The economy has been on a slow, winding recovery over the past several years. Things hit rock bottom in 2008 and 2009, during the apex of the financial crisis, and for many it seems that things never quite recovered. Job numbers have returned to pre-recession levels (finally), however many of those jobs are not nearly as lucrative or rewarding as they were before. But people are getting back to work, business is picking up steam, and consumer confidence is climbing the ladder as well. Despite some glaring problems that will take some long-term effort to adjust, there is a sense of financial stability floating around the country that hasn’t been felt in years.
The return of industry has been a major driving force behind the economy’s resurgence, with plenty of entrepreneurs finding various means of profit in a landscape left barren by layoffs, shuttering businesses and general feelings of hopelessness among a good percentage of the population. There have been areas that have really shined — like technology for example — and others that were decimated, like manufacturing. But inch by inch, Americans are clawing back.
The Bureau of Economic Analysis, an arm of the U.S. Department of Commerce, has released a report detailing the breadth and depth of the economic recovery through improving numbers in gross domestic product. The details contained in the report cover in-depth information across 22 sectors of the economy, along with indicators revealing exactly how those specific sectors performed over a given time period. Overall, the GDP of the United States grew by 1.9 percent 2013, which did show some deceleration from 2012, in which it grew by 2.8 percent.
The good news is that not only did the economy grow and add jobs, but that growth was relatively widespread, spanning nineteen of the twenty-two sectors the Department of Commerce measures.
By going into detail with their GDP reporting, the Department of Commerce is able to supply us with information that makes it easy to identify the fastest-growing sectors of the economy. In post-financial crisis and and post-recession times, the fastest-growing industries can also be viewed as the most valuable. As industries grow, they onboard jobs, escalate revenues and built wealth for business owners, which (in theory) is then reinvested into the economy and the company’s workforce. It’s a bit of a snowball effect.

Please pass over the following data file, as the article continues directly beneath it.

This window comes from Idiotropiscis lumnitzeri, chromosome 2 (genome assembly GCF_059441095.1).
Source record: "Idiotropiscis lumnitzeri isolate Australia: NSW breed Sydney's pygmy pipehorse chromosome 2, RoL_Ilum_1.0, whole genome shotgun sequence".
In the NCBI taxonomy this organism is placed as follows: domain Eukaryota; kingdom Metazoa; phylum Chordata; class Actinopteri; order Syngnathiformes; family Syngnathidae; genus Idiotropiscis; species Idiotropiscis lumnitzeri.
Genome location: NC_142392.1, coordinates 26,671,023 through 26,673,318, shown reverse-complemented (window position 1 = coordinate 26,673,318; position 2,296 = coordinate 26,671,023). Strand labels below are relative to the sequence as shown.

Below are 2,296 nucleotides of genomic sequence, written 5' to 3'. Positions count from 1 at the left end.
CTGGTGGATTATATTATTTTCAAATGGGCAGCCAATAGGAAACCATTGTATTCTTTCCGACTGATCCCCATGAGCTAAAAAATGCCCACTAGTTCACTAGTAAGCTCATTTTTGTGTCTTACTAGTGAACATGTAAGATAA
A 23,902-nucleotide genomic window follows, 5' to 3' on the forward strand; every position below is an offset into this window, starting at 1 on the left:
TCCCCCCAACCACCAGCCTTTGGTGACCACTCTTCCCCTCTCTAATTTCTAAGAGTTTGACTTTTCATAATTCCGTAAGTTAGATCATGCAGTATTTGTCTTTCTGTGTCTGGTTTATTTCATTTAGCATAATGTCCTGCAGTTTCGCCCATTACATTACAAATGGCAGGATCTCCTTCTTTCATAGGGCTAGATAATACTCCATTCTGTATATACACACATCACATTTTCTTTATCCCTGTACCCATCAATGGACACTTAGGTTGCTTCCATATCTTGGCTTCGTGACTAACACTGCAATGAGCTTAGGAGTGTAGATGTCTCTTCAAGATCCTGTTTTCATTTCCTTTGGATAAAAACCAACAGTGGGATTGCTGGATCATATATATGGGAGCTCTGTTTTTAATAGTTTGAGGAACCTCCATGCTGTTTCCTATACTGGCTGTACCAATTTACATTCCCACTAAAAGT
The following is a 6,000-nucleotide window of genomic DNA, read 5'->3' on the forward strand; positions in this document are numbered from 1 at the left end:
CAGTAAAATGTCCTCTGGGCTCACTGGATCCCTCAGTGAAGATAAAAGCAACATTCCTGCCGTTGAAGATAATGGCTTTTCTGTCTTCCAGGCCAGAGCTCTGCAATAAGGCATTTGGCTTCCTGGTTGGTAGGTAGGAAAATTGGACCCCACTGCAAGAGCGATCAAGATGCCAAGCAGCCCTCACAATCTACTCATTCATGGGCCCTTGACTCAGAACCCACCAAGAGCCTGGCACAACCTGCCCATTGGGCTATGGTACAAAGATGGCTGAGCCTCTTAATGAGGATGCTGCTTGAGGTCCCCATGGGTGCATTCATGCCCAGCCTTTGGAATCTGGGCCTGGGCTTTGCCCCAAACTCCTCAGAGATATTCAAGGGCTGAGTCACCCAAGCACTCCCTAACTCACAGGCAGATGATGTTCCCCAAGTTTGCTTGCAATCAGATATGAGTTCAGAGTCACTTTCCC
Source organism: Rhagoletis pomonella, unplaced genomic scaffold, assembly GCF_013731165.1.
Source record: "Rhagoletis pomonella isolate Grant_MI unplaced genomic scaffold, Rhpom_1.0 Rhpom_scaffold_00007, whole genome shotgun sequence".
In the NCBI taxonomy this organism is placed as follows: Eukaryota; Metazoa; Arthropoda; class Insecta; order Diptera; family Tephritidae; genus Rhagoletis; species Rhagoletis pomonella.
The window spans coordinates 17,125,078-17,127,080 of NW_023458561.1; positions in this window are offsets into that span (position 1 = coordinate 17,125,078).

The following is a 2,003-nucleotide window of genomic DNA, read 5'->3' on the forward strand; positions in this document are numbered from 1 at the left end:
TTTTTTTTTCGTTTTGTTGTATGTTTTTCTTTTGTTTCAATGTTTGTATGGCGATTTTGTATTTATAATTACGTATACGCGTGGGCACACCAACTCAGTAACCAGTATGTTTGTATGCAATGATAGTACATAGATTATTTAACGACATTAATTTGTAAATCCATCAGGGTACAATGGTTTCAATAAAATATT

In 2013, the most important sectors to the U.S. economy were agriculture, forestry, fishing, and hunting, which saw a huge jump of 16.4 percent. For comparison, that sector grew by a measly 0.3 percent in 2012, a year in which many crops and harvests were destroyed by severe droughts and climatic conditions.
Other areas of concentrated growth were in real estate and rental and leasing, which saw a 1.6 percent bump. Growth in this sector in particular can mean good news for several across the country, in terms of increasing values in property and home ownership. Specifically, increased home values riding the economic recovery is being seen to show benefits in increased consumer confidence at this very moment, where more people are expected to travel for holidays this summer than in previous years. More confidence in the value of assets, as well as a willingness to take on more debt were found to be the major contributing factors to travelers hitting the road.
Other sectors across the economy that saw increases were in company and enterprise management, which went up by 5.8 percent. Manufacturing of non-durable goods also went up, with an increase of 5.3 percent.
The Not-So Good
While there was growth overall for economy, a small handful of sectors did not pull their weight. The biggest anchor was in the government sector, which saw decline of 1.1 percent overall for 2013. As a percentage of the GDP’s 1.9 percent growth, the government sector dragged it down by 0.14 percent. This is not entirely unexpected, as private industries are usually accountable for GDP expansion and economic gains.
As far as private industries are concerned, the only sector showing an overall negative effect on the country’s GDP was educational services, which had a 0.01 percent decrease on the GDP’s gross percentage growth. There was one undefined sector that saw decline alone with educational services, identified as “other services, except government.” That sector also saw a decrease of 0.01 percent.
In terms of real value added to GDP, no sectors were able to match the increase that the agricultural category demonstrated. Some of the slowest-movers in the real value were administrative and waste management services, transportation and warehousing, and manufacturing of durable goods. All of those sectors did see growth, but it was between a 0.7 and 1 percent increase, a far cry from the 16.4 percent jump in agriculture.
Taken at face value, the United States’ economy is on the right track. Business is picking up, manufacturing is ramping up efforts and people are getting back to work. There was growth in almost all of the twenty-two sectors looked at by the U.S. Department of Commerce, showing that not only are things picking up across the economy, but that they are picking up in several different parts. All of it is good news, especially for those in the lower and middle classes that have been stuck dealing with the brunt of the fallout from the financial crisis and subsequent recession.
The trick is, now that things are back on the right track, to find ways to ensure that the economic gains are shared by individuals across the income spectrum, and not held on to by those at the top. If production and economic activity rises with no foreseeable benefit for large swaths of the population, then it becomes hard to say there’s been a real tangible benefit at all.